Joseph L. Santoro, a member of the National Society of Accountants (NSA), testified before the Internal Revenue Service (IRS) Oversight Board last week regarding the customer service needs of taxpayers. Santoro spoke at a public meeting held annually by the Board for the purpose of meeting with taxpayer representatives and listening to their assessment of the administration and management of the IRS.
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“Too often, it seems the IRS agent appears intimidating or even as a direct threat to the taxpayer when in fact the IRS function is to aid the taxpayer in meeting a citizen’s obligation to provide a proportionate share of the revenues needed to support a voter mandated governmental system,” Santoro’s said during his presentation to the Board. “Only when the IRS agent is non-adversarial, when the demonstrated attitude is one of assistance rather than coercion, can the taxpayer/customer be well served.”
These comments were not intended by the NSA to convey the impression that all IRS agents are ill-tempered and/or lack sufficient training. Indeed, NSA members report the large majority of IRS agents are exactly of the caliber one would expect and hope the IRS would employ. There exists, however, a sufficiently large majority of IRS agents whose reaction to taxpayer and tax preparer issues have been less than admirable. Unfortunately, the actions of this group tend to permeate and affect “customer” attitudes toward the IRS.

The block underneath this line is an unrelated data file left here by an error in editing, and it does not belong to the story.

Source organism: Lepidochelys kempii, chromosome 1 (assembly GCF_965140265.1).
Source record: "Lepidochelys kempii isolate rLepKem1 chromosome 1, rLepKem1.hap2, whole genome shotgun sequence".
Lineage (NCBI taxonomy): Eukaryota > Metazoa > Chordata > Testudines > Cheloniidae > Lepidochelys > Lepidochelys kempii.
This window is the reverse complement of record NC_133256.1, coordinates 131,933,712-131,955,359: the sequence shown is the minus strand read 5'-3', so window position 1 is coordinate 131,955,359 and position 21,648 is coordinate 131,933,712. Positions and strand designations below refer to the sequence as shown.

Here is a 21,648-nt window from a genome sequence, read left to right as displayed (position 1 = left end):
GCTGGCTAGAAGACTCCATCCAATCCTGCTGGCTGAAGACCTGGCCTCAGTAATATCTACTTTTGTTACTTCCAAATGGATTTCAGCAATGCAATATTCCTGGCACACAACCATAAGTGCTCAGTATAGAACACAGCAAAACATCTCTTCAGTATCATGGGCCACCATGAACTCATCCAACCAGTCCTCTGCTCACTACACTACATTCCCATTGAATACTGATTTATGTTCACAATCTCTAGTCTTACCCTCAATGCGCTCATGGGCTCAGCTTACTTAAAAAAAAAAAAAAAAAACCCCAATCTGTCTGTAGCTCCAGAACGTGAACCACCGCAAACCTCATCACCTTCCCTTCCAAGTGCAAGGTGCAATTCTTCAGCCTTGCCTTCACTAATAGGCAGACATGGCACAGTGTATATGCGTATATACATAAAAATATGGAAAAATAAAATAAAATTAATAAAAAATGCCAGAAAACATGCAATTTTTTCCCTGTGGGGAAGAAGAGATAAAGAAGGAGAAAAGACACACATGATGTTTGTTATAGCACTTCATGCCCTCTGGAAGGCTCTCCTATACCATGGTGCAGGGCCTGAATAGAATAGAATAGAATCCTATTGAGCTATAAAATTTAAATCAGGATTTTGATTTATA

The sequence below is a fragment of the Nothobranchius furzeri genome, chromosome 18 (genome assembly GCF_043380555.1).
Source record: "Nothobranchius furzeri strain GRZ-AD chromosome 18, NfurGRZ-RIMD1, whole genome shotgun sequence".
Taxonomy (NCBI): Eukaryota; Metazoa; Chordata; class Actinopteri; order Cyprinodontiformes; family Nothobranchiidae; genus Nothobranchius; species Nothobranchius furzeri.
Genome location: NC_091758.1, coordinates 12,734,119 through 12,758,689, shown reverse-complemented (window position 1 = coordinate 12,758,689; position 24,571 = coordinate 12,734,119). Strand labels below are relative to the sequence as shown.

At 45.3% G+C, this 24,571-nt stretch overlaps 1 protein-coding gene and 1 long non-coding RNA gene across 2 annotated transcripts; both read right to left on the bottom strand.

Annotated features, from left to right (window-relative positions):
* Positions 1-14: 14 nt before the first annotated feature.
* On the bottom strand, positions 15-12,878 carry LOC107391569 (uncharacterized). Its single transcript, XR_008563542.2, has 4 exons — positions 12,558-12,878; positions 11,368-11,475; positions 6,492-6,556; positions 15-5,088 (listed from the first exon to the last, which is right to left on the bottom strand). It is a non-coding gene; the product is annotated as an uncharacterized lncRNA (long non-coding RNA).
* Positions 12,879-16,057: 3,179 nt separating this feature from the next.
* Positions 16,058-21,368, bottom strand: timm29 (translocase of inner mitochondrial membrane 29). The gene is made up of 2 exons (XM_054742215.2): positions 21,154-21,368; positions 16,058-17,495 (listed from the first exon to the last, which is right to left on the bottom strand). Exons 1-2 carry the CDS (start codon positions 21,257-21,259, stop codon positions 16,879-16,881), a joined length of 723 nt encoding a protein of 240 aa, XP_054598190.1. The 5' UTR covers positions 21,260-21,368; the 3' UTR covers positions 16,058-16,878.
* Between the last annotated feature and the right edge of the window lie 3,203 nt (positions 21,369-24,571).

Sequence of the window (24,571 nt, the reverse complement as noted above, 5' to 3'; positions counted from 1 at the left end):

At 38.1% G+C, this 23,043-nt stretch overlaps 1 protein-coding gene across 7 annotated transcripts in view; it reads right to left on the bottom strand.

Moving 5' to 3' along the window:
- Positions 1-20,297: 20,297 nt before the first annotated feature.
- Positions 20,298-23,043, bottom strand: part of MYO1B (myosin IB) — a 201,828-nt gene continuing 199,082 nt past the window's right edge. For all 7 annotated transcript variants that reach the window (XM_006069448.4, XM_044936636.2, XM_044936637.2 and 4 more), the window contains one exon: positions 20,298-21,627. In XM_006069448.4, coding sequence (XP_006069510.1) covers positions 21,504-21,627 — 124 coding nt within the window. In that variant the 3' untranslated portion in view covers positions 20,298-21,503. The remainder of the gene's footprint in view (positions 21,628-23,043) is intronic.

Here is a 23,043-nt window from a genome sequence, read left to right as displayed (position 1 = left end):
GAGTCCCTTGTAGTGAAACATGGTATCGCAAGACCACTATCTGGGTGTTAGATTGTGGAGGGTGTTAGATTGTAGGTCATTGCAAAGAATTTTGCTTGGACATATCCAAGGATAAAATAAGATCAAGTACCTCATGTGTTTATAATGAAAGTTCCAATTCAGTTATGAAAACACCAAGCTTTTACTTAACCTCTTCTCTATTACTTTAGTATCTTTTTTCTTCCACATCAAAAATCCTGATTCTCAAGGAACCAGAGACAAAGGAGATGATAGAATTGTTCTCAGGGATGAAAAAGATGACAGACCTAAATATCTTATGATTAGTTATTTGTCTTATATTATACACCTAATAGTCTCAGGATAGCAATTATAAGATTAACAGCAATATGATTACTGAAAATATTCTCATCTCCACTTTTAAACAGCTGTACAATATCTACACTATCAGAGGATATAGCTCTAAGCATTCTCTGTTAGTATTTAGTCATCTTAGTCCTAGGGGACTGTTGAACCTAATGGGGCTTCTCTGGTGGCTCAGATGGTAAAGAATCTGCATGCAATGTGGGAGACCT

Santoro’s presentation also raised questions regarding the usefulness of certain information included in the instruction manual for Form 1040, saying “page 79 of the Form 1040 instruction manual references estimated time and costs of the tax preparation process. Without commenting about the manual’s accuracy, one has to wonder what useful purpose is served when the filer is told about “average” tax preparation times and costs, especially given regional economics and tax preparer skills. If that taxpayer spends less time or more time on forms completion than the purported average, if the taxpayer spends less money or more money on the tax preparation process than the purported average, what purpose is served or what goal is accomplished, other than to, once again, provide a source of unnecessary intimidation?”
The NSA and it’s affiliates represent 30,000 members who provide auditing, accounting, tax preparation, financial and estate planning, and management services to approximately 19 million individual and business clients. The majority of members are sole practitioners or partners in small to mid-sized accounting firms.